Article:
What is Lymphoedema?

Lymphoedema is a swelling that can occur in any part of the body, although it is most commonly seen in legs or arms. If the lymph system is under developed or is damaged or becomes blocked there is a build up of fluid, protein and toxins in the surrounding area. The limb will become swollen and will feel heavy and can often ache. The skin will become dry and thickened and can also dis-colour.   It can occur for different reasons and is classified as either Primary or Secondary Lymphoedema depending on the cause.

Primary Lymphoedema

Primary Lymphoedema is either congenital or spontaneous, it is a result of an inherited abnormality or an inefficient functioning of the lymphatic and venous system, which can be present from birth or can develop in young adulthood or even later in life

Secondary Lymphoedema 
This can occur following treatment for cancer, radiation therapy, surgery, trauma or recurrent infections, where lymph nodes/lymph vessels may have been removed or damaged.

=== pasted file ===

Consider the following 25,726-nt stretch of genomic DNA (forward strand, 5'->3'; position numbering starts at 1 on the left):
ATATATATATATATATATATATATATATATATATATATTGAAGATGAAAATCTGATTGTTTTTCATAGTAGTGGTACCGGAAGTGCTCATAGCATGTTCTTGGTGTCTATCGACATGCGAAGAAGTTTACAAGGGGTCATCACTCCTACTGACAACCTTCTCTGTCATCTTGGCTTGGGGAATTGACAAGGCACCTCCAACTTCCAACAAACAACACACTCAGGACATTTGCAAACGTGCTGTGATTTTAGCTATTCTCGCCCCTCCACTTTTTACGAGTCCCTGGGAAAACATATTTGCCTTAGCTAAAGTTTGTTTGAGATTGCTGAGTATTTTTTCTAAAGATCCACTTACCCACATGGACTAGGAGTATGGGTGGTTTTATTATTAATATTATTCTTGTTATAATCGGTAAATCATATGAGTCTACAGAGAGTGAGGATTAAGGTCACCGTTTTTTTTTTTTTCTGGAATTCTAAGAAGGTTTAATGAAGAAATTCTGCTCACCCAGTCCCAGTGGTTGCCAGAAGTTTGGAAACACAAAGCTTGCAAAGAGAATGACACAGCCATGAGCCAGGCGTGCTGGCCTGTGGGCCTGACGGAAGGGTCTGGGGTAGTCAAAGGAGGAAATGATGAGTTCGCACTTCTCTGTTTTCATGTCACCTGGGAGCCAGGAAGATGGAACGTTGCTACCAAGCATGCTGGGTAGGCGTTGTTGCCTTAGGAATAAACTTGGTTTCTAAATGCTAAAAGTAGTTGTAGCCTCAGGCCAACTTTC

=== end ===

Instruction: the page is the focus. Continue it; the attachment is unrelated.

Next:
As a consequence of Lymphoedema, there is a build up of fluid which can worsen if left untreated over time. This in turn can lead to complications such as cellulitus and skin changes. Where there is a swelling from the damaged area the Manual Lymphatic Drainage (MLD) treatment will encourage the re-direction of the lymph fluid to the nearest healthy lymph nodes.

If any part of the lymphatic system becomes damaged due to surgery (e.g. for cancer), trauma, burns or infection, lymph circulation becomes compromised, fluid stagnates, proteins, cells and toxins accumulate, cellular functioning becomes significantly compromised and lymphoedema occurs.

How is Lymphoedema treated?

The treatment of lymphoedema is usually treated in two phases:

Phase 1 is the decongestive stage which involves an intensive period of both MLD and compression bandaging.  The sessions are daily for 2 – 4 weeks depending on the severity of the condition.  This also includes skin care and exercises.

Phase 2 is the maintenance stage in which treatment may vary from once weekly to once monthly depending on the individual case.  This is combined with compression hosiery.

For non-lymphoedema cases the treatment will vary according to the condition.